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Talk of sea border with Britain riles vulnerable May’s Northern Irish allies

Northern Irish protestant politicians who are propping up British Prime Minister Theresa May’s minority government reacted with fury on Friday to a report that Ireland wants the Irish Sea to be its border with Britain after Brexit.

They described the idea as “absurd” and “unconstitutional”. One senior member of the group — the Democratic Unionist Party (DUP)– suggested it now meant “a very hard border” returning to the island.

It is a particularly sensitive issue given the decades of violence in the province that ended in a peace deal less than 20 years ago.


The border between the Irish Republic, a member of the European Union, and the British province of Northern Ireland will be the only land frontier between the United Kingdom and the European Union once Britain leaves the bloc in early 2019.

Politicians in London, Dublin, Belfast and Brussels have all said they want to avoid the return of a “hard border” on the divided island, although no progress has yet been made. It is one of the key decisions to be made before a Brexit agreement can be reached.

In the latest wrinkle, The Times newspaper reported that the Irish government’s preferred option is for customs and immigration checks to be located away from the land border and at ports and airports.

That would effectively draw a new border in the Irish sea — possibly meaning one between Britain and its province.

Ian Paisley Jr, one of the 10 DUP members of the British parliament allowing May’s government to stay in power, went on Twitter to condemn the idea.

“1 of 2 things will now happen 1. A very hard border 2. Ireland will wise up and leave the EU,” he said.

May has said she wants the post-Brexit border to be as seamless as possible. Dublin, meanwhile, fears anything resembling the land border posts of the past could pose a risk to peace.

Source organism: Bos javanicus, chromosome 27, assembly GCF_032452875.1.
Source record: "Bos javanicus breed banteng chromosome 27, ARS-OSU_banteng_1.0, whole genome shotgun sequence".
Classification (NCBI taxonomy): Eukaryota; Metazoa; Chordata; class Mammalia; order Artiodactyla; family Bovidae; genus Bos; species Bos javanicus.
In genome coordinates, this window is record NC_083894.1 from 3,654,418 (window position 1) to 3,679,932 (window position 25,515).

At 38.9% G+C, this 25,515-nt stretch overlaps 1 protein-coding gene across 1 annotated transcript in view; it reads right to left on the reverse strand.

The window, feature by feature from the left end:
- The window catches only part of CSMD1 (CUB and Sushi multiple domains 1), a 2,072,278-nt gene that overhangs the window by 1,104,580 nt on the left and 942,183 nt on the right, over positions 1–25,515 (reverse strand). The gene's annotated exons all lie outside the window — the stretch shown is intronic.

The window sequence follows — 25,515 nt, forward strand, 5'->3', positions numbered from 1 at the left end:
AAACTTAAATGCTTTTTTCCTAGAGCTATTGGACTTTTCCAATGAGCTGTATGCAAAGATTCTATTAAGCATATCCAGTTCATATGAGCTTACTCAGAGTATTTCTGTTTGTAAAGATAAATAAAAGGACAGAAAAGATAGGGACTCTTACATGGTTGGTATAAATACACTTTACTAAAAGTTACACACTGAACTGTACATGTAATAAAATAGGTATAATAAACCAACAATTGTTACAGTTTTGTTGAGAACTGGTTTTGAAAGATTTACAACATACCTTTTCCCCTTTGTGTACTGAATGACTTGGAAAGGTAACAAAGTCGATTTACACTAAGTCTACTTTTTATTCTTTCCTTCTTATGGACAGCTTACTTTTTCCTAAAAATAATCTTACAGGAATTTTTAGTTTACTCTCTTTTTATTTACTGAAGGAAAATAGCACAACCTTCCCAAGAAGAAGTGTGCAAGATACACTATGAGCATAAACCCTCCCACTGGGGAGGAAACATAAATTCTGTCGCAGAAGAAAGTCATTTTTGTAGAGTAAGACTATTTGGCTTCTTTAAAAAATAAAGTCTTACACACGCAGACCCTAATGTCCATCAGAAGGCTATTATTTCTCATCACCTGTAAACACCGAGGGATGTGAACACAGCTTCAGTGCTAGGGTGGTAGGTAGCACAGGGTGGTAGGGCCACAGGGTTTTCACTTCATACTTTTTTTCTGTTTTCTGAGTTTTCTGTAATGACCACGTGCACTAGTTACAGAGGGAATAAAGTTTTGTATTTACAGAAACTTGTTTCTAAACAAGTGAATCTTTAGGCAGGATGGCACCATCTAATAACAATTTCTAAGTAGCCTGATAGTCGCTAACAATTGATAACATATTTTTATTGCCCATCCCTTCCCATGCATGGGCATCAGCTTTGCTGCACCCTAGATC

About 30,000 people cross the current, invisible frontier each day for work and many farms straddle both sides of the border.

Any hindrance to cross-border trade would hit Northern Ireland harder. The Republic accounts for 25 percent of Northern Irish exports outside the UK, compared with just 1.4 percent going the other direction.


Officials from the Irish government agency responsible for customs checks said in May that checks 10-15 km (6-9 miles) from the frontier were being considered. Then-finance minister Michael Noonan raised the possibility of control points at airports and ports over a year ago.

Such a scenario would be unacceptable to the eurosceptic DUP which was the only major Northern Irish party to campaign for Brexit and which wants to boost the union with Britain in the face of calls by Northern Irish nationalists to unite both sides of the Irish border.

“There is no way that the DUP would go for an option that creates a border between one part of the United Kingdom and the other. Dublin really needs to understand that the proposition is absurd, it’s unconstitutional,” DUP MP Jeffrey Donaldson told BBC Radio.

Overall, 52 percent of voters in the United Kingdom voted in favour of leaving the EU in last year’s referendum, but a majority — 56 percent — of those voting in Northern Ireland supported remaining in the bloc.

The Times also quoted a British government source as saying Dublin’s attitude on Brexit had hardened since the election last month of Prime Minister Leo Varadkar and his appointment of Simon Coveney as the country’s new foreign minister.

Coveney said last month that Britain and Ireland could not pretend that they can solve the border problem through technical solutions such as cameras, while other ministers have become more vocal about the slow progress in talks so far with one calling the British position politically incoherent.